Heyward’s inspiration for the lyrics was the southern folk spiritual-lullaby All My Trials, of which he had Clara sing a snippet in his playPorgy.[8][9] While in his own description, Gershwin did not use any previously composed spirituals in his opera, Summertime is often considered an adaptation of the Afro-American spiritual Sometimes I Feel Like a Motherless Child, which ended the play version ofPorgy.[9][10][11] Alternatively, the song has been proposed as an amalgamation of that spiritual and the South-Russian Yiddish lullabyPipi-pipipee.[12] The Ukrainian-Canadian composer and singer Alexis Kochan has suggested that some part of Gershwin’s inspiration may have come from having heard the Ukrainian lullaby, Oi Khodyt Son Kolo Vikon (A Dream Passes By The Windows) at a New York City performance by Oleksander Koshetz’s Ukrainian National Chorus in 1929 (or 1926). [http://en.wikipedia.org/wiki/Summertime_(song)]

Did you see this article about the opera?
http://www.smithsonianmag.com/arts-culture/Summertime-for-George-Gershwin.html?c=y&page=2

It is my contention that other people cannot tell MY story. Likewise, this reporter, Dan Sax, said “its depiction of black life by…white men” was met with “African-American opposition” (p. 2)
_____________________________

I agree with you. I cringe when black women sing it without understanding the role. This particular version is not memorable. Maybe this is an issue you could take up from a point of view of history, and find a way to make it an area for discussion in the hopefully global atmosphere of your upcoming conference. You are an organization that deals with the history of women in the business..This is an extension of that history–and remember these other “races” singing this piece probably don’t even know that Gershwin left behind instructions that the role in the play must never be sung by anyone other than a black woman.  That may be a fragment of a fact–it could be that the entire cast has to be black–I’m not sure. In a workshop, that little detail you mention is a part of understanding what you should know in order to put the song ‘over’. I’m the wrong one to ask you to “let it go”. It’s part of the education process to discuss this with our younger sisters, and you do know two young black sisters brought “Porgy and Bess” back to Broadway just this past year, Susan Lori Parks and Dierdre Murray, playwright and musician,respectively. So the issue is timely.

BHB

To BHB:  Thanks for the words of enlightenment and encouragement. Truth is Light and it will set you FREE!

JC

Blues plus Jazz equals Cotton

Read: A HISTORY OF AFRICAN AMERICAN JAZZ AND BLUES

TALKIN’ THAT JAZZ
Joan Cartwright

It’s still a soul song.
It’s still a soul song.
It’s still a soul song.
It’s still a soul song.
It’s still a soul song.
It’s still a soul song.
It’s still a soul song.
It’s still a soul song.

Bebop off beat with sweet jingles
Hip hop cold beats and street lingo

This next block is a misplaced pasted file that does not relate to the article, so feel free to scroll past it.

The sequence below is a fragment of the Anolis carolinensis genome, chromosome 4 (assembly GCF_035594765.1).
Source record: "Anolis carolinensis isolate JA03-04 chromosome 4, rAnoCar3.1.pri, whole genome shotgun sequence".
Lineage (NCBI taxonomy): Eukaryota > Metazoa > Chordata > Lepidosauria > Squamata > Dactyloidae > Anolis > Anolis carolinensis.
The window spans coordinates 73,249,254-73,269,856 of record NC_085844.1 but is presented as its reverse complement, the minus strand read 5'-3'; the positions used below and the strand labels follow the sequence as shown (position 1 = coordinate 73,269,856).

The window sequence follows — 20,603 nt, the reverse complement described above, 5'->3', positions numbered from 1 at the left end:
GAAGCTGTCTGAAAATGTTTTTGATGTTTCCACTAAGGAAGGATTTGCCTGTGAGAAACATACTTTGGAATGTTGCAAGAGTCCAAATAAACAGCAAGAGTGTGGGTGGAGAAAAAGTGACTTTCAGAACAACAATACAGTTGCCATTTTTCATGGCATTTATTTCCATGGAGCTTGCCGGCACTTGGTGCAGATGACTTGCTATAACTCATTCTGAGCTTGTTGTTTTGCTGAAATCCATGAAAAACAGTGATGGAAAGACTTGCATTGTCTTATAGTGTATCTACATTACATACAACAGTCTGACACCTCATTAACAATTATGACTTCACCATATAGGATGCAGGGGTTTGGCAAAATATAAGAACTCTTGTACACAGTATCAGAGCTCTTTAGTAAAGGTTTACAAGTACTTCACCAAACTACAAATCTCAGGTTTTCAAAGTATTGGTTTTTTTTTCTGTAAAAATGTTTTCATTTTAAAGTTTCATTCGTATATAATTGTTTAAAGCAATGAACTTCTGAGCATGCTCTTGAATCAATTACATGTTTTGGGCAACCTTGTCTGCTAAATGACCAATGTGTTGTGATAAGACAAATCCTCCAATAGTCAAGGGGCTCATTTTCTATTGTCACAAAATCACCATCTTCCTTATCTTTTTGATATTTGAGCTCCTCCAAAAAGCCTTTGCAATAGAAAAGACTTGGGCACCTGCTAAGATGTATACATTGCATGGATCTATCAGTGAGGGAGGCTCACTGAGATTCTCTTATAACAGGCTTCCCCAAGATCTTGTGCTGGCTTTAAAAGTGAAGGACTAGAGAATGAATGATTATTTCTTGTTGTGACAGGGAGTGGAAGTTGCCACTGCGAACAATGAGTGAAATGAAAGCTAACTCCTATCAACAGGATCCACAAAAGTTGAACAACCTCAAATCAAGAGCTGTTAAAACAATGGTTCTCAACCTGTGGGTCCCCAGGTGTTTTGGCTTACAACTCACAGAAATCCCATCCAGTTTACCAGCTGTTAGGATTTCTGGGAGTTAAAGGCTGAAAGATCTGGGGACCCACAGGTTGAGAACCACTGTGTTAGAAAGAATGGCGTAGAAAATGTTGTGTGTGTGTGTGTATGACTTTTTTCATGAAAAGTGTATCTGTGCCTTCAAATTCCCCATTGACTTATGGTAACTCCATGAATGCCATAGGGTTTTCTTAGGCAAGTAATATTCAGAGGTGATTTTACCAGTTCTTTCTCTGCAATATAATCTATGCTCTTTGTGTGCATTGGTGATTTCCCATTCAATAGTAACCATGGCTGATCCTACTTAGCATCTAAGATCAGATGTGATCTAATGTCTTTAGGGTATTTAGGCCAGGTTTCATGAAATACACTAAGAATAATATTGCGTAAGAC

Conductor pace set big band on time
DJ MC hype man gone shine

From Stacey’s to shell toes
Straight A’s to dope rhymes
Kool Herc to King Cole
Ice Tea to Eckstein
Player Daddyo
Break beats broken time
Pork pies and kango
Whodini to Earl Hines

Uptown Harlem at Minton’s in Manhattan
Is where the cats would improvise while other cats were scattin’
Then it moved downtown where upper classes hung out
To listen to the hep cats talkin’ that jazz

And in the fifties the lingo crossed the water
To Berlin and to Paree where a Baron’s daughter
Understood the story spoken in all blue notes
Fast notes, hot notes, soundin’ like some new notes

The music was a smash hit and such a sensation
It traveled ‘round the world receiving thunderous ovations
It soon became a language that everyone could dig
Because the beat is so hip when they’re talkin’ that jazz

At 7, I discovered I was imitating Ella
And making sounds like Hendricks, boy, was he a swingin’ fella
By 17, I dreamt of singing with my own band
And talkin’ that jazz in far exotic lands

Then it finally happened, I vacated Manhattan
And took a trip to Europe where all the cats were scattin’
I said, “Arrivederci,” to my friends in the city
And, “Comment ces’t va,” a mes amis nouveaux en France

It soon became apparent that language was a must
I had to talk to people. Boy, did I feel like a clutz.
But they could understand me ‘cause I could talk that jazz
And life on Earth was really not so bad

And now I go a trav’lin’, a singin’ and a croonin’
A bluesin’ and a croonin’, happy as a loonin’
To propogate the music, I make the razzmatazz
I’m walkin’ and a squawkin’ and a talkin’ that jazz

Listen to the hep cats talkin’ that jazz
Fast notes, hot notes, soundin’ like some new notes
The beat is so hip when we’re talkin’ that jazz
The beat is so hip when we’re talkin’ that jazz

Fast notes, hot notes, soundin’ like some new notes
The beat is so hip when we’re talkin’ that jazz

I AM the lucky ONE!

They've moved on!

After five days of reflecting on the suicides of Michael Jackson, Don Cornelius and Whitney Houston, the email message below prompted me to write down my feelings.  Please read this message, then see my response at the bottom.

Diva JC

ON WHITNEY HOUSTON